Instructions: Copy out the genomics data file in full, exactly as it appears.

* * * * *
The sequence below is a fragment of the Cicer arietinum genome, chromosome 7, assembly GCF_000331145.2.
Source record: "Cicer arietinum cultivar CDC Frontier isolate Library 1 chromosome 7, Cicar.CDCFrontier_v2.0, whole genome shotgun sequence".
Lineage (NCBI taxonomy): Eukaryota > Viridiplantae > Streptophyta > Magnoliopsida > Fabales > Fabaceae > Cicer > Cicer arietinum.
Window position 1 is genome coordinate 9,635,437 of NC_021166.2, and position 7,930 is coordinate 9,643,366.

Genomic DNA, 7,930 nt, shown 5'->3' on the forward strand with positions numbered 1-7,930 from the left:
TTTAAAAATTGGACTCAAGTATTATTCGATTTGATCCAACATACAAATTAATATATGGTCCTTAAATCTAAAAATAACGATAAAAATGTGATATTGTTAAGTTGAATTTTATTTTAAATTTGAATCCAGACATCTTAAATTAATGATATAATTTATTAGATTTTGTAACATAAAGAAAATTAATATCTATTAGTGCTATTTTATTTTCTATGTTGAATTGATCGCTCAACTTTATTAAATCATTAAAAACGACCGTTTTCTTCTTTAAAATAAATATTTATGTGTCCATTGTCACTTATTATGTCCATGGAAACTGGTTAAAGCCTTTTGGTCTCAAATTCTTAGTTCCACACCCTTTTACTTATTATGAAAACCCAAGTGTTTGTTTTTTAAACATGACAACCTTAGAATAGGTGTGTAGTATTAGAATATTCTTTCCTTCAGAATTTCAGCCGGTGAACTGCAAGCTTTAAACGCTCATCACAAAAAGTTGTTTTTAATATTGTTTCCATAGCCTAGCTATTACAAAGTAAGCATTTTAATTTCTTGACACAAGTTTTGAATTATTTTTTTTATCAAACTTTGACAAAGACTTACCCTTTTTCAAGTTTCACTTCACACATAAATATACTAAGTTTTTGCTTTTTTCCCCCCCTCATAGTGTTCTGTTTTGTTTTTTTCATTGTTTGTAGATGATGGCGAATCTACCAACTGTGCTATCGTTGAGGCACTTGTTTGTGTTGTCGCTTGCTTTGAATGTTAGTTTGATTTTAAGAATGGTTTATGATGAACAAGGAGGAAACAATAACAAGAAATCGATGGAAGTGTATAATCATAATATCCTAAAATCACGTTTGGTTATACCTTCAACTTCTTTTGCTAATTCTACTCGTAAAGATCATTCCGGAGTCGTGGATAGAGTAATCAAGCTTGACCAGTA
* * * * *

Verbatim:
The sequence below is a fragment of the Cicer arietinum genome, chromosome 7, assembly GCF_000331145.2.
Source record: "Cicer arietinum cultivar CDC Frontier isolate Library 1 chromosome 7, Cicar.CDCFrontier_v2.0, whole genome shotgun sequence".
Lineage (NCBI taxonomy): Eukaryota > Viridiplantae > Streptophyta > Magnoliopsida > Fabales > Fabaceae > Cicer > Cicer arietinum.
Window position 1 is genome coordinate 9,635,437 of NC_021166.2, and position 7,930 is coordinate 9,643,366.

Genomic DNA, 7,930 nt, shown 5'->3' on the forward strand with positions numbered 1-7,930 from the left:
TTTAAAAATTGGACTCAAGTATTATTCGATTTGATCCAACATACAAATTAATATATGGTCCTTAAATCTAAAAATAACGATAAAAATGTGATATTGTTAAGTTGAATTTTATTTTAAATTTGAATCCAGACATCTTAAATTAATGATATAATTTATTAGATTTTGTAACATAAAGAAAATTAATATCTATTAGTGCTATTTTATTTTCTATGTTGAATTGATCGCTCAACTTTATTAAATCATTAAAAACGACCGTTTTCTTCTTTAAAATAAATATTTATGTGTCCATTGTCACTTATTATGTCCATGGAAACTGGTTAAAGCCTTTTGGTCTCAAATTCTTAGTTCCACACCCTTTTACTTATTATGAAAACCCAAGTGTTTGTTTTTTAAACATGACAACCTTAGAATAGGTGTGTAGTATTAGAATATTCTTTCCTTCAGAATTTCAGCCGGTGAACTGCAAGCTTTAAACGCTCATCACAAAAAGTTGTTTTTAATATTGTTTCCATAGCCTAGCTATTACAAAGTAAGCATTTTAATTTCTTGACACAAGTTTTGAATTATTTTTTTTATCAAACTTTGACAAAGACTTACCCTTTTTCAAGTTTCACTTCACACATAAATATACTAAGTTTTTGCTTTTTTCCCCCCCTCATAGTGTTCTGTTTTGTTTTTTTCATTGTTTGTAGATGATGGCGAATCTACCAACTGTGCTATCGTTGAGGCACTTGTTTGTGTTGTCGCTTGCTTTGAATGTTAGTTTGATTTTAAGAATGGTTTATGATGAACAAGGAGGAAACAATAACAAGAAATCGATGGAAGTGTATAATCATAATATCCTAAAATCACGTTTGGTTATACCTTCAACTTCTTTTGCTAATTCTACTCGTAAAGATCATTCCGGAGTCGTGGATAGAGTAATCAAGCTTGACCAGTA